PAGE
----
The National Institute of Neurological Disorders and Stroke (NINDS) study of MRI and CT for emergency stroke assessment1 redefined the roles of the 2 imaging modalities most relevant to the diagnosis and characterization of stroke.
The National Institute of Neurological Disorders and Stroke (NINDS) study of MRI and CT for emergency stroke assessment1 redefined the roles of the 2 imaging modalities most relevant to the diagnosis and characterization of stroke. It elevated MRI to the status of gold standard for both academic and community hospitals and denigrated CT by quantifying its shortcomings.
The numbers were damning for CT. The 54% accuracy rate of noncontrast CT for diagnosing ischemic stroke was only slightly better than a coin toss, said Steven Warach, MD, the supervising author of the NINDS study and section chief of stroke diagnostics and therapeutics at NINDS. He confirmed that the trial should encourage every hospital that treats stroke to develop protocols making MRI the primary test for stroke.
"Purely from the standpoint of wanting the most accurate diagnosis, MRI should be the preferred neuroimaging choice for evaluating possible stroke, unless there is a contraindication," he said.
The NINDS study findings do not mean that CT is dead as an instrument for stroke analysis, but innovation is needed to keep the modality in the game. CT captures other crucial aspects of hemorrhagic stroke, and this capability will preserve its position on the front line of stroke diagnosis at Massachusetts General Hospital, said R. Gilberto Gonzalez, MD, PhD, director of neuroradiology at MGH.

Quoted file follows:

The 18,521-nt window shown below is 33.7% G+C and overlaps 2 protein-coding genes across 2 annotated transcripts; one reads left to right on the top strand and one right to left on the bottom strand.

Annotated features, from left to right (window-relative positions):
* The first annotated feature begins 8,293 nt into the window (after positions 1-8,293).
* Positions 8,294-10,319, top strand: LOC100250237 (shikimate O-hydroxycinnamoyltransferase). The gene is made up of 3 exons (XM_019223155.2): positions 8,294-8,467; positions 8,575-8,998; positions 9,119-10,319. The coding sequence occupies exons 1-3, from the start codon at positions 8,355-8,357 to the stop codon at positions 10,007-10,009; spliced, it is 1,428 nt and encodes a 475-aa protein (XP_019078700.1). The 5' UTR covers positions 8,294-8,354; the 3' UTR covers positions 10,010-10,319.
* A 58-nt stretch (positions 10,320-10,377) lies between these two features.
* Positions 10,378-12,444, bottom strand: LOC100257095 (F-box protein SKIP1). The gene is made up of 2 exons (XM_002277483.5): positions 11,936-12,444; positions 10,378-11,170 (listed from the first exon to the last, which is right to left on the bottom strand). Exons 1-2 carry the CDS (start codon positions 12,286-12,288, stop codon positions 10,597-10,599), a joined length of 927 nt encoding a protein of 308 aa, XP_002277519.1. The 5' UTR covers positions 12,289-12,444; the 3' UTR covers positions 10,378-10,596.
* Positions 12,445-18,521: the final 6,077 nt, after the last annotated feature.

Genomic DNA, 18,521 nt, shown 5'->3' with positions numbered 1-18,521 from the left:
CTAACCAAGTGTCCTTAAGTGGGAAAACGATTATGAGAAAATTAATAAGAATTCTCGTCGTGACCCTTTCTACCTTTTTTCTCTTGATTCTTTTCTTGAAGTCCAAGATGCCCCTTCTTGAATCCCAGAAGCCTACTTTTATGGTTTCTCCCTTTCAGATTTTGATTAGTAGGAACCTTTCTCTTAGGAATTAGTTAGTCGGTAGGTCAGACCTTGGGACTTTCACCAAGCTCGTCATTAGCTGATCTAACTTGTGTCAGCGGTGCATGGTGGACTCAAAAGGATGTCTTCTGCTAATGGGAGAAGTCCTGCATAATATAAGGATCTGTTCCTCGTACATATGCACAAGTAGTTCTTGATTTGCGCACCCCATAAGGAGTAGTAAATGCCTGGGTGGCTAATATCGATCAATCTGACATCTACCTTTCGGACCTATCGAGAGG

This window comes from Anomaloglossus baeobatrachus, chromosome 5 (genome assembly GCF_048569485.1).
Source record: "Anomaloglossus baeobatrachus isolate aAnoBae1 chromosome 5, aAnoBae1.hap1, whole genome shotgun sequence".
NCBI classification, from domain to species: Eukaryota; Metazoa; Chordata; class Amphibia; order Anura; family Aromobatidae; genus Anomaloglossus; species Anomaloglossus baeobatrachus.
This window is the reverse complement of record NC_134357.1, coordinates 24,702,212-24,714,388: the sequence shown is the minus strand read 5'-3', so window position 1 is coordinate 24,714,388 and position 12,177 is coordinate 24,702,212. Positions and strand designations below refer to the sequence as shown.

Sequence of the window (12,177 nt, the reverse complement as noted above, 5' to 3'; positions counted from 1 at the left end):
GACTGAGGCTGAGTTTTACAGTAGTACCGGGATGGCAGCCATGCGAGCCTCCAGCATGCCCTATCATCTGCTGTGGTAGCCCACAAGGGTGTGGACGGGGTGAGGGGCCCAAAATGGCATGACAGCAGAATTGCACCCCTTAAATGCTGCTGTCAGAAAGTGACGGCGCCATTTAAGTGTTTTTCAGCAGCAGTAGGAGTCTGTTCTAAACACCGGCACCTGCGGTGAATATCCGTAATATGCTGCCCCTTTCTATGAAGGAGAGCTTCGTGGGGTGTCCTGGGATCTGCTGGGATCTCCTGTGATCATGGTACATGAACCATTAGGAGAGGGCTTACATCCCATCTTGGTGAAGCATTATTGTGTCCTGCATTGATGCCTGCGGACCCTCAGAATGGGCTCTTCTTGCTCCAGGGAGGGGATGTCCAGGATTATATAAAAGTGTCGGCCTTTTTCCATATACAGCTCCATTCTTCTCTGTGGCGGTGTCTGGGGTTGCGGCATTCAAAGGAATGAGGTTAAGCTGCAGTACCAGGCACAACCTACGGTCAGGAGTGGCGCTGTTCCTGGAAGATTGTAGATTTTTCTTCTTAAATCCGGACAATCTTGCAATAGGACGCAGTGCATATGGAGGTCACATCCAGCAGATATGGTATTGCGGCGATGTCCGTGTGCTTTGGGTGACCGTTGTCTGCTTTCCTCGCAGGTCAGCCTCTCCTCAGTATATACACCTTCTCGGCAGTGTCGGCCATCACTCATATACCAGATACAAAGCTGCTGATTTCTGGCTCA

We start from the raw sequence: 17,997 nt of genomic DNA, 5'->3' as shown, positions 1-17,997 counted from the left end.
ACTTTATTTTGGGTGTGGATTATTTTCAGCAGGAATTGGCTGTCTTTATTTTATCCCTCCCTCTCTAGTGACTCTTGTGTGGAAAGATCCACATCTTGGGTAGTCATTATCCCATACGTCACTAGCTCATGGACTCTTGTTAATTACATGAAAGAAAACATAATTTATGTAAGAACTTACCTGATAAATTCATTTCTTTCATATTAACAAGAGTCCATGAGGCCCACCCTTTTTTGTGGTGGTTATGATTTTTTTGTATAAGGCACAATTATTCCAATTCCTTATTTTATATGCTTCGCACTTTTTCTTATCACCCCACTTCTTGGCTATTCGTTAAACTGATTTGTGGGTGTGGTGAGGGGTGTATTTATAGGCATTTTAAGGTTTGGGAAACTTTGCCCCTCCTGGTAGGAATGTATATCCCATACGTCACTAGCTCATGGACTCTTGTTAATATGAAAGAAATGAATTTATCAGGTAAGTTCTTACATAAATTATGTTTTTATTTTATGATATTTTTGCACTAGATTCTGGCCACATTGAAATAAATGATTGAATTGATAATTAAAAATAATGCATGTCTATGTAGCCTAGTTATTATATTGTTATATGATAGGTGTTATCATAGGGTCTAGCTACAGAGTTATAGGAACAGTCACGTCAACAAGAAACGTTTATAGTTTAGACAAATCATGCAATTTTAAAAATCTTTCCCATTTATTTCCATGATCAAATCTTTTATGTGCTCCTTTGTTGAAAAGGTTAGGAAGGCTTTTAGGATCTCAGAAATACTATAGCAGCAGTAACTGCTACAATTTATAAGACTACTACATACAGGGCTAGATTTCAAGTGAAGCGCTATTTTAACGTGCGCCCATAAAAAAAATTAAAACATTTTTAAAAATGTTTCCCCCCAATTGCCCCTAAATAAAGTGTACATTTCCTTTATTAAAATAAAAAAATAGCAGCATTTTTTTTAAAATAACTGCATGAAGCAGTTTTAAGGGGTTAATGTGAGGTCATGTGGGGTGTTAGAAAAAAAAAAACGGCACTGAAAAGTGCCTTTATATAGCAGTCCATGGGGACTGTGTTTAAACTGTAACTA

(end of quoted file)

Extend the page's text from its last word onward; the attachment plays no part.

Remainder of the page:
For ischemic stroke, CT angiography can differentiate between small- and large-vessel occlusion. For hemorrhage, CTA provides the fastest and most reliable way to determine an intracranial hemorrhage's origin, Gonzalez said.
Researchers are developing perfusion CT strategies to match development in MR, but progress is still preliminary, with no agreement yet on the optimal protocol. In fact, studies by Max Wintermark, MD, an assistant professor of radiology at the University of California, Los Angeles, and Michael Lev, MD, an associate professor of radiology at Harvard Medical School and director of emergency neuroradiology at MGH, paint different pictures of the best way to measure penumbra with perfusion CT.
Wintermark relied on receiver operator characteristic analysis to isolate optimal parameters based on evaluation of perfusion CT cerebral blood volume, cerebral blood flow, mean transit time, and time-to-peak measures. He found that relative MTT with a threshold of 145% compared with MTT in corresponding voxels in the contralateral cerebral hemisphere was best suited for isolating the penumbral perfusion perimeter, the region of tissue at risk of infarction. Absolute CT CBV with an optimal threshold of 2 mL x 1000 g-1 was the best technique for identifying a volume equivalent to the ischemic core.2
Lev found fault with Wintermark's approach, noting in an interview at the 2007 International Stroke Conference that it did not account for differences in the perfusion rates of normal white and gray matter. Recent work by Lev's group presented as a scientific poster at the show indicates that a relative MR diffusion-weighted imaging (DWI) threshold of about 50% reduction in the rate of ischemic tissue compared with normal tissue in the contralateral hemisphere provides a better measure for the volume of the ischemic core. Using r2 values, Lev calculated a very strong correlation rate of 0.9 in applications of the 50% diffusion threshold.
Lev's group has found that CTA source images also show promise for defining the infarct core. These images are blood volume-weighted, giving them the capacity to function like DWI, he said. This capability would be a bonus because CTA is often performed anyway to identify possible vessel occlusion in the circle of Willis after a stroke.